Witnesses told Human Rights Watch that protesters were unarmed, but some participants threw stones and beat an Angolan army general who was at the scene, according to Human Rights Watch research. Human Rights Watch was not able to confirm allegations that three protesters were shot to death.
The security forces arrested and jailed more than 50 war veterans during the June 20 protest. Seventeen were allegedly released without charge on June 22, but the police, military, and judiciary authorities did not respond to Human Rights Watch’s repeated requests to confirm the total numbers of those arrested, released, or still in pretrial detention. On June 25, military police arrested a leader of a war veterans’ complaints commission.
Human Rights Watch research determined that at least 28 war veterans remain in pretrial detention: eight at the criminal investigation police headquarters and at least 20 at the military judicial police headquarters in Luanda. Police, military police, and court officials told Human Rights Watch that the detainees were permitted to request assistance from legal counsel, but had not done so. Family members of some detainees told Human Rights Watch they were allowed to bring food, but were not allowed to speak to their relatives.
Two war veterans who were detained for two days told Human Rights Watch that they were forced to declare on television that opposition political parties were behind the protests, and were then released without charge. They said that plainclothes security agents interrogated them separately without the presence of a lawyer at Luanda’s provincial criminal investigation police. They also said they were threatened with reprisals if they refused to tell the state-owned television, Televisão Pública de Angola (TPA), that opposition parties had incited the former soldiers to protest.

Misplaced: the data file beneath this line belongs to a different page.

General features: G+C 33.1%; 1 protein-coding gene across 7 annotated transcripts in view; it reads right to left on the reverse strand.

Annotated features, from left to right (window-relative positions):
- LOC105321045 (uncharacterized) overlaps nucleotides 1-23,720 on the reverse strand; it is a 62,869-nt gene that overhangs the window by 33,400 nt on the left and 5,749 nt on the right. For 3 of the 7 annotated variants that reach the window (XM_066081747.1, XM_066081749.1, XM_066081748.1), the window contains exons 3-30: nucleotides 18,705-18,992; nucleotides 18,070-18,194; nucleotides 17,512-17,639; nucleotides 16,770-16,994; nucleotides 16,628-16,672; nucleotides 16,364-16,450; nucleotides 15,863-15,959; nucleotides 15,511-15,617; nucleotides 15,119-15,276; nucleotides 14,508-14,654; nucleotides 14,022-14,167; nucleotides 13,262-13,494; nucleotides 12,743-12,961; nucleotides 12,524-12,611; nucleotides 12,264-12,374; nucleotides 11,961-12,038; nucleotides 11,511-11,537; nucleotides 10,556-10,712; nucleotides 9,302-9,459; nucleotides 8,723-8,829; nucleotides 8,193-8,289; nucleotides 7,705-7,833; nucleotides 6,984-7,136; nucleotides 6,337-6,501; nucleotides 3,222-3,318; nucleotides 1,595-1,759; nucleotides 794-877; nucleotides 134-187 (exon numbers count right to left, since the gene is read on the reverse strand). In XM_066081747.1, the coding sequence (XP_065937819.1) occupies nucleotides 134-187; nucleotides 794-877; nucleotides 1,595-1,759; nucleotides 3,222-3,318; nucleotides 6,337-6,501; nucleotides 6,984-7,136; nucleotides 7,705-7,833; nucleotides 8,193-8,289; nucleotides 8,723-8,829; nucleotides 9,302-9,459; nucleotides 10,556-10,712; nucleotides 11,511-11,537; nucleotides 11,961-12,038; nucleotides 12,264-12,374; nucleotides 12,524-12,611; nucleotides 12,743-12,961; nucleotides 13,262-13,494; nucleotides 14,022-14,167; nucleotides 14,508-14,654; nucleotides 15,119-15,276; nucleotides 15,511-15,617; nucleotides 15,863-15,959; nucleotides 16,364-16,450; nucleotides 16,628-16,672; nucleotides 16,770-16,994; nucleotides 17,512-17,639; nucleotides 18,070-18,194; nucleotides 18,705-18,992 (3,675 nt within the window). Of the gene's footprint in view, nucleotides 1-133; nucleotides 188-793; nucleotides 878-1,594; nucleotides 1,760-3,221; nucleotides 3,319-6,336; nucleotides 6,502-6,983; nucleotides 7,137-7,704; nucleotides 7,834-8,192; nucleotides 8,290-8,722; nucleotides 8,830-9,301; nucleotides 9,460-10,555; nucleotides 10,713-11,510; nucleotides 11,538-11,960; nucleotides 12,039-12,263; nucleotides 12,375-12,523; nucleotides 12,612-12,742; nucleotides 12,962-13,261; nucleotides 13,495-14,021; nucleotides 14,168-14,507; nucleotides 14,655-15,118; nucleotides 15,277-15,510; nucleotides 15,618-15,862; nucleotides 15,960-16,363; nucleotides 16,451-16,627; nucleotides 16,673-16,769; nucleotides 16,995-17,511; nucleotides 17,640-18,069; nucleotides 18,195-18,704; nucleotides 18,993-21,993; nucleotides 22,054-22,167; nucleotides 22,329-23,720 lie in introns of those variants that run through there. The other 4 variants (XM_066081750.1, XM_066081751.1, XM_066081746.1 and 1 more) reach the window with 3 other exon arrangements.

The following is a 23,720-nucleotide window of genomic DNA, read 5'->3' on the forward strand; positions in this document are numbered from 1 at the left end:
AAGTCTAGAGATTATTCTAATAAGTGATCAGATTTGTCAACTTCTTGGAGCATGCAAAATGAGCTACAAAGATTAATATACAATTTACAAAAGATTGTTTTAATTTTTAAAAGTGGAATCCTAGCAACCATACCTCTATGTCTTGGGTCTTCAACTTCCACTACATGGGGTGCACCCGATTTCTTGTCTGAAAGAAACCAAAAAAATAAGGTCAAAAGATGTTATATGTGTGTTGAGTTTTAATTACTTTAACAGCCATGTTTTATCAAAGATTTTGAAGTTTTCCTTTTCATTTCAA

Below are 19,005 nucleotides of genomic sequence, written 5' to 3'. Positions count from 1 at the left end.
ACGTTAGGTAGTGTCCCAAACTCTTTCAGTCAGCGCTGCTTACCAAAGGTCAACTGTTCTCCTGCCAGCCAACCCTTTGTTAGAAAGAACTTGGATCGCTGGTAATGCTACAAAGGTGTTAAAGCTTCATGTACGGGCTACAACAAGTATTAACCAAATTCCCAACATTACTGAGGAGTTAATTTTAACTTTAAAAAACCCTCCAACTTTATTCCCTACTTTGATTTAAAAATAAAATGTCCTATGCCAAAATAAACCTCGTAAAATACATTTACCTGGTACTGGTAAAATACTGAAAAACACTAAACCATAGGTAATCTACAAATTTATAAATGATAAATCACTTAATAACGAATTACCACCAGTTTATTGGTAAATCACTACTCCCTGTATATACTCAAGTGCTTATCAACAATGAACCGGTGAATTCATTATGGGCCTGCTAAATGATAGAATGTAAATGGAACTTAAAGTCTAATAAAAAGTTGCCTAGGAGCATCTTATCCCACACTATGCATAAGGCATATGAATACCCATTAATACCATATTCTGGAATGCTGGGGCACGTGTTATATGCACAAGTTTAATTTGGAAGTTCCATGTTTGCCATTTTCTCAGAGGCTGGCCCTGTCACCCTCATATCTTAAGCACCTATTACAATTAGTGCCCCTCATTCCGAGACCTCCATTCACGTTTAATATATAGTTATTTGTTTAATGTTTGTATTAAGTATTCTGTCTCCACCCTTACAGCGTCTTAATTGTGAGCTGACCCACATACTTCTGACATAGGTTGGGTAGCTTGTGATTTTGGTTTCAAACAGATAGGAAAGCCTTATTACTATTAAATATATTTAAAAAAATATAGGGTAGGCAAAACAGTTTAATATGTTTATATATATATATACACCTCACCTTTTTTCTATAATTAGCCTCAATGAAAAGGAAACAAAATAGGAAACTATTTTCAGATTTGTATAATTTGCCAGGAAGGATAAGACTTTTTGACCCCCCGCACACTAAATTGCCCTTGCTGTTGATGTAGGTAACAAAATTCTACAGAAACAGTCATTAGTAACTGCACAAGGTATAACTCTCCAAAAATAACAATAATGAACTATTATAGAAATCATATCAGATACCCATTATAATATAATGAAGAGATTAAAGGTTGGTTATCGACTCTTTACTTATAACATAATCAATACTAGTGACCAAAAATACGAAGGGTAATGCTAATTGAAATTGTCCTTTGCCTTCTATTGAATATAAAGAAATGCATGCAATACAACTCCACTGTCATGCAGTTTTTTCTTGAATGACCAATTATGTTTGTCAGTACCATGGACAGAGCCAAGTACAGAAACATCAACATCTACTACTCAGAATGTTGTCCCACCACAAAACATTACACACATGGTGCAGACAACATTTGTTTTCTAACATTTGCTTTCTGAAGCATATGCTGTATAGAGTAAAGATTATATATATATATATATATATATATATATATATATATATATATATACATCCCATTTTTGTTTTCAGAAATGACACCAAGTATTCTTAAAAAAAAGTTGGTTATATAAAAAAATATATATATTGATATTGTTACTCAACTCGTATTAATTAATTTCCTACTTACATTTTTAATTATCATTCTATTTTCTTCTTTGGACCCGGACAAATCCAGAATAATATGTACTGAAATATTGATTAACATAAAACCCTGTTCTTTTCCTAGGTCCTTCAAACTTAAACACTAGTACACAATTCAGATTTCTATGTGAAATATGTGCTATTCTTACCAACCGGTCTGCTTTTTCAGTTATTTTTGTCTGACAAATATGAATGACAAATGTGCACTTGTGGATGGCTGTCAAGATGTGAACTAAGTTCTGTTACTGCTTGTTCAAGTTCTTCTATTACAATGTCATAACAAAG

One of the two veterans, Francisco Candela, who was demobilized from former União Nacional para a Independência Total de Angola(National Unionfor the Total Independence of Angola, UNITA)rebel forces in 2003, said: “They told me that if I spoke out against the opposition parties they would resolve my situation. But if I didn’t accept they would convict me for rioting against the security of the state. ”
Candela added that the security agents drove him and another rebel war veteran in a civilian car to the military headquarters, where TPA journalists interviewed them in the presence of the security agents. The state media have since reported extensively about the alleged incitement of the protests by opposition parties. On June 16, the Angolan Armed Forces publicly accused the opposition parties UNITA, CASA-CE, and Bloco Democrático of having instigated an earlier protest by war veterans, on June 7 in Luanda.